drifting in Bora Bora's
surreal waters,
joining hands camel trekking the
Outback's dry sands,
strolling along Tasmania's
eucalyptus forest trails

basking in swinging hammocks
under Fiji's bright sun,
scrambling in
Las Vegas' glittering and
red rock canyons,
kissing under the
Taj Mahal's symphony of arches

We shared touching deep waters;
propelled in gondolas
through the city of canals,
Drifting atop Uru cat boats on Lake Titticaca,
Swooping in jet boats
up a wild river in Talkeetna

Racing in speed boats
around Sydney's great harbour,
skimming in pangas in Puerto Ayora,
paddling the Kennebec for
East's best petroglyphs,
cruising Salzbergwerk's underwater lake

We touched scrumptious things;
Beignets and chicory coffee at DuMonde's in the Big Easy,
Hot *** with sesame sauce
in the walled city of Xian,
Peking duck, dimsum, scorpions,
snake and starfish on Wangfujing Snack Street

We touched delicious things
Crawfish heads and tails at JuJu's shack
and ten years at Jeanette's,
Langoustine at Poinciana's, Fjöruborðinus and Galapagos,
Cream cheese and loch bagels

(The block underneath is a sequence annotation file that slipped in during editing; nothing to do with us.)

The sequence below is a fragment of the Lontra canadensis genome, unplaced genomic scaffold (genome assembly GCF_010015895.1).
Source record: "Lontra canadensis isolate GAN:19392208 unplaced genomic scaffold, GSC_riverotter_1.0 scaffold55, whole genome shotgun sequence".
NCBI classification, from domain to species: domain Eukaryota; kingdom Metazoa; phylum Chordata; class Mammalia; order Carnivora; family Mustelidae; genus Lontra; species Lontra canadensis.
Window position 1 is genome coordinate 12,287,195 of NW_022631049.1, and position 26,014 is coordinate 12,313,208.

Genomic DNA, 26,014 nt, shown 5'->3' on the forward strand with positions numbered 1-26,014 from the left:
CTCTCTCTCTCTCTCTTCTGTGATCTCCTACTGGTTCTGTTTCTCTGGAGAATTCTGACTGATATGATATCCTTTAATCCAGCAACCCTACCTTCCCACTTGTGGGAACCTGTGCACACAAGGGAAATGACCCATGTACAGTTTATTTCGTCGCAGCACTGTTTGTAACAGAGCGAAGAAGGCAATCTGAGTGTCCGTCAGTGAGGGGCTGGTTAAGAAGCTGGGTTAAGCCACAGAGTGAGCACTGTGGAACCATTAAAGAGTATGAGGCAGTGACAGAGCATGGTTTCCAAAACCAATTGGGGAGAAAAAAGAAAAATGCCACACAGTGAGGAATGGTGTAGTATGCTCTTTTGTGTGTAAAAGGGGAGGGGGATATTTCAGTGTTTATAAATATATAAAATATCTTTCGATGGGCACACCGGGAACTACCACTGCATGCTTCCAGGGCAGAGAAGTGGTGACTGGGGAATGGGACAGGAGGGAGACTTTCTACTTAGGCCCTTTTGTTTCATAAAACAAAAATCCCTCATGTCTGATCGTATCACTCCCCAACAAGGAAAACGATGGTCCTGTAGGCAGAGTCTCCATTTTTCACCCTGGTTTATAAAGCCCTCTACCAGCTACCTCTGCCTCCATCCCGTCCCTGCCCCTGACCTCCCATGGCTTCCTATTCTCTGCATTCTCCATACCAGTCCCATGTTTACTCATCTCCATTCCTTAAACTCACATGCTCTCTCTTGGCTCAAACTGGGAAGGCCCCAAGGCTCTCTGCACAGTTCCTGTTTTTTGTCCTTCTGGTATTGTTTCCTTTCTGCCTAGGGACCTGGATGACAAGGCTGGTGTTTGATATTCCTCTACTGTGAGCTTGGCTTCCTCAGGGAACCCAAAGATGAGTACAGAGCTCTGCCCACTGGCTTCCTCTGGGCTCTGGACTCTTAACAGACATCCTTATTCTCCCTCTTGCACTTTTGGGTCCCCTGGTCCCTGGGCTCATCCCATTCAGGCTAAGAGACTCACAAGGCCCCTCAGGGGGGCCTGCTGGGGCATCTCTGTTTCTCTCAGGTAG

at Ess-a' s in the Big Apple

I touched your hand riding;
hang loose waves of Waikiki,
a big green bus in Denali's awesomeness,
clip clopping carriages of Vienna, Paris,
Prague, New Orleans, Krakow,
Quebec City, and Zakopane,
the acapella sugar train of St Kitts

We shared touching on paths;
the highway 1 of Big Sur,
the Road of the Great Ocean,
the bahn to Buda and Pest,
the path to the North of Maine,
the trail of the Hoh rainforest,
and time after time, the way home

Yet,
I could spend
the next three decades,
in simple bliss,
having need for
touching nothing,
other than you!

©  2016 Jim Davis
A poem I wrote last year for my wife!  Posted now since it matches the HP' theme for today - "Places"
Marshal Gebbie Jun 2018
Steven my boy,